CONCEPTS IN BIOLOGY
PART II. CORNERSTONES: CHEMISTRY, CELLS, AND METABOLISM
2. The Basics of Life
2.5. Physical Changes—Phases of Matter
There are implications to the kinetic molecular theory. First, the amount of kinetic energy that particles contain can change. Molecules can gain from or lose energy to their surroundings, resulting in changes in their behavior. Second, molecules have an attraction for one another. This force of attraction is important in determining the phase in which a particular kind of matter exists.
The amount of kinetic energy molecules have, the strength of the attractive forces between molecules, and the kind of arrangements they form result in three phases of matter: solid, liquid, and gas (figure 2.7). A solid (e.g., bone) consists of molecules with strong attractive forces and low kinetic energy. The molecules are packed tightly together. With the least amount of kinetic energy of all the phases of matter, these molecules vibrate in place and are at fixed distances from one another. Powerful forces bind them together. Solids have definite shapes and volumes under ordinary temperature and pressure conditions. The hardness of a solid is its resistance to forces that tend to push its molecules farther apart. There is less kinetic energy in a solid than in a liquid of the same material.
FIGURE 2.7. Phases of Matter
(a) In a solid, such as this rock, molecules vibrate around a fixed position and are held in place by strong molecular forces. (b) In a liquid, molecules can rotate and roll over each other, because the kinetic energy of the molecules is able to overcome the molecular forces. (c) Inside the bubble, gas molecules move rapidly in random, free paths.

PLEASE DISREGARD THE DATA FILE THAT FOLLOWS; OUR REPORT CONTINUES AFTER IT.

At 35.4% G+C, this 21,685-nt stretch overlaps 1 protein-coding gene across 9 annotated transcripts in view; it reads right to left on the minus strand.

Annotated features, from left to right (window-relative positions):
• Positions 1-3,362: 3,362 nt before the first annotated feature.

A liquid (e.g., the water component of blood and lymph) has molecules with enough kinetic energy to overcome the attractive forces that hold molecules together. Thus, although the molecules are still strongly attracted to each other, they are slightly farther apart than in a solid. Because they are moving more rapidly, and the attractive forces can be overcome, they sometimes slide past each other. Although liquids can change their shape under ordinary conditions, they maintain a fixed volume under ordinary temperature and pressure conditions—that is, a liquid of a certain volume will take the shape of the container into which it is poured, but it will take up the same amount of space regardless of the container’s shape. This gives liquids the ability to flow, so they are called fluids.
A gas (e.g., air) is made of molecules that have a great deal of kinetic energy. The attraction the gas molecules have for each other is overcome by the speed with which the individual molecules move. Because gas molecules are moving faster than the molecules of solids or liquids, their collisions tend to push them farther apart, so a gas expands to fill its container. The shape of the container and the pressure determine the shape and volume of the gas. The term vapor is used to describe the gaseous form of a substance, that is normally in the liquid phase. For example, water vapor is the gaseous form of liquid water and mercury vapor in CFLs is the gaseous form of liquid mercury (How Science Works 2.2).
2.5. CONCEPT REVIEW
12. Which phase of matter is composed of molecules that vibrate around a fixed position and are held in place by strong molecular forces?
13. Which phase of matter is composed of molecules that can rotate and roll over each other because the kinetic energy of the molecules is able to overcome the molecular forces?
14. Which phase of matter is composed of atoms or molecules with the greatest amount of kinetic energy?